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Location: UFOUpDatesList.Com > 2007 > Jan > Jan 24

Secrecy News -- 01/24/07

From: Steven Aftergood <saftergood.nul>
Date: Wed, 24 Jan 2007 09:33:25 -0500
Fwd Date: Wed, 24 Jan 2007 11:58:50 -0500
Subject: Secrecy News -- 01/24/07


SECRECY NEWS
from the FAS Project on Government Secrecy
Volume 2007, Issue No. 9
January 24, 2007

Secrecy News Blog: http://www.fas.org/blog/secrecy/

Support Secrecy News:
http://www.fas.org/static/contrib_sec.jsp


**	ARMY SEEKS TO CATALYZE OPEN SOURCE INTELLIGENCE
**	SOME NEW INTELLIGENCE COMMUNITY DIRECTIVES
**	SPECIAL FORCES USE OF PACK ANIMALS


ARMY SEEKS TO CATALYZE OPEN SOURCE INTELLIGENCE

A new U.S. Army Field Manual is intended to advance the
development and use of open source intelligence (OSINT), which
is intelligence that is derived from publicly available data
legally obtained.

"The value of publicly available information as a source of
intelligence has... often been overlooked in Army intelligence
operations. This manual provides a catalyst for renewing the
Army's awareness of the value of open sources; establishing a
common understanding of OSINT; and developing systematic
approaches to collection, processing, and analysis of publicly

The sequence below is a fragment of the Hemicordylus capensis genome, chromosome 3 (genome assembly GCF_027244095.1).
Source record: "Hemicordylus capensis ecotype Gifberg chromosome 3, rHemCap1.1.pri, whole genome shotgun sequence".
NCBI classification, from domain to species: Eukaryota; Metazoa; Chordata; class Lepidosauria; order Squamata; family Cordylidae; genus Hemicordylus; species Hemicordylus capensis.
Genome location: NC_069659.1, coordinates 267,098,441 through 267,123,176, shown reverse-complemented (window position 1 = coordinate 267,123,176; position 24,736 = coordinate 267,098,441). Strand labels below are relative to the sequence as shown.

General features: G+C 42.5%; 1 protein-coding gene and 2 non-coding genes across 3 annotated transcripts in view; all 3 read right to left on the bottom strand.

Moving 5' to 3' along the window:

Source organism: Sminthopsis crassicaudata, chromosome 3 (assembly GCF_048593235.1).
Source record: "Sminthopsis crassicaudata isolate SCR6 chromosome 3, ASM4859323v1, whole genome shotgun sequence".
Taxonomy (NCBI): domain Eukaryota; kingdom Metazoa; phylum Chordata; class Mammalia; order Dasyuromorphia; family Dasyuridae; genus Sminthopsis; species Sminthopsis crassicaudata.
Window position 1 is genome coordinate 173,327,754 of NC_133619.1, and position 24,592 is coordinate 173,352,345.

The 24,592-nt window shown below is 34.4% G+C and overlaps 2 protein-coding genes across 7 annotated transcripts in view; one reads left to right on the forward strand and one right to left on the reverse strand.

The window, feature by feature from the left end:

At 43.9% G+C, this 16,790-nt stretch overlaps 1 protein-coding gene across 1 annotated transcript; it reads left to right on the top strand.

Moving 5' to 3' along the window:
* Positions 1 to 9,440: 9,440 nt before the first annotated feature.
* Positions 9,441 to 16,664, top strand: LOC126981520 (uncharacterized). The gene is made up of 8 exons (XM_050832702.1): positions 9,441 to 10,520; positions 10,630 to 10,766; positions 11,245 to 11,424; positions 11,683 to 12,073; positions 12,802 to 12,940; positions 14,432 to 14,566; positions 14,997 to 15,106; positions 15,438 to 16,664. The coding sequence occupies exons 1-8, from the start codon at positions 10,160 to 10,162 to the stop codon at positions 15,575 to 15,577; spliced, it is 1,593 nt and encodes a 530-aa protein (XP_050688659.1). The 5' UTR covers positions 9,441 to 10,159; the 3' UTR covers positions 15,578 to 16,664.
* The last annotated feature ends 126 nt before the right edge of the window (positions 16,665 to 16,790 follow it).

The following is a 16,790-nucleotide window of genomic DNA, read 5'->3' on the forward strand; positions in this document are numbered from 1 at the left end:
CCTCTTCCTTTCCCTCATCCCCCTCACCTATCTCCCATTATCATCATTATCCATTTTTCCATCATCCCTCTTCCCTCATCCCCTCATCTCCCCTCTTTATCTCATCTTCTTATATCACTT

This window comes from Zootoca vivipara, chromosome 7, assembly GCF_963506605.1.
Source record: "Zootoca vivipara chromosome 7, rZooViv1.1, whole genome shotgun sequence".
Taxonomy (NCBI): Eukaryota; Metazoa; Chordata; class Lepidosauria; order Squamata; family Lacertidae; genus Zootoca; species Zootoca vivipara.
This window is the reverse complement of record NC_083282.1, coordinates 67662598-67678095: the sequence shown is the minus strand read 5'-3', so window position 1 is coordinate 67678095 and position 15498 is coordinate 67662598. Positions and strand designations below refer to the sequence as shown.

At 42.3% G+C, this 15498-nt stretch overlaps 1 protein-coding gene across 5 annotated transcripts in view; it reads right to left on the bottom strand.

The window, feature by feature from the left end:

available information."

The growing military appreciation of open source intelligence
arises from the ever-increasing quality of public sources and
the evident limitations of traditional classified approaches.

"Open source research is the most effective means of retrieving
authoritative and detailed information on the terrain, weather,
and civil considerations as well as external variables that
affect or influence the operational environment."

Yet "our reliance on classified databases... has... often left
our soldiers uninformed and ill-prepared to capitalize on the
huge reservoir of unclassified information available from open
sources."

OSINT is naturally not the solution to all problems or without
limitations of its own, the manual says.

"More than any other intelligence discipline, the OSINT
discipline could unintentionally provide indicators of US
military operations [to hostile observers]."

Furthermore, "Deception and bias are of particular concern in
OSINT operations. Unlike other disciplines, OSINT operations do
not normally collect information by direct observation of
activities and conditions within the area of interest."

Characteristically, perhaps, the new Army manual on OSINT is
marked "for official use only" and it has not been approved for
public release. As such, it would not have qualified as an "open
source." Until now.

A copy of the manual was obtained by Secrecy News and posted on
the Federation of American Scientists web site.

See "Open Source Intelligence," U.S. Army Field Manual Interim
FMI 2-22.9, December 2006 (161 pages, 2 MB PDF):

http://www.fas.org/irp/doddir/army/fmi2-22-9.pdf

The management of open source intelligence activities across the
U.S. intelligence community was addressed in a July 2006
Intelligence Community Directive (ICD 301) on the National Open
Source Enterprise:

http://www.fas.org/irp/dni/icd/icd-301.pdf


SOME NEW INTELLIGENCE COMMUNITY DIRECTIVES

Several recent Intelligence Community Directives (ICDs) were
released by the Office of the Director of National Intelligence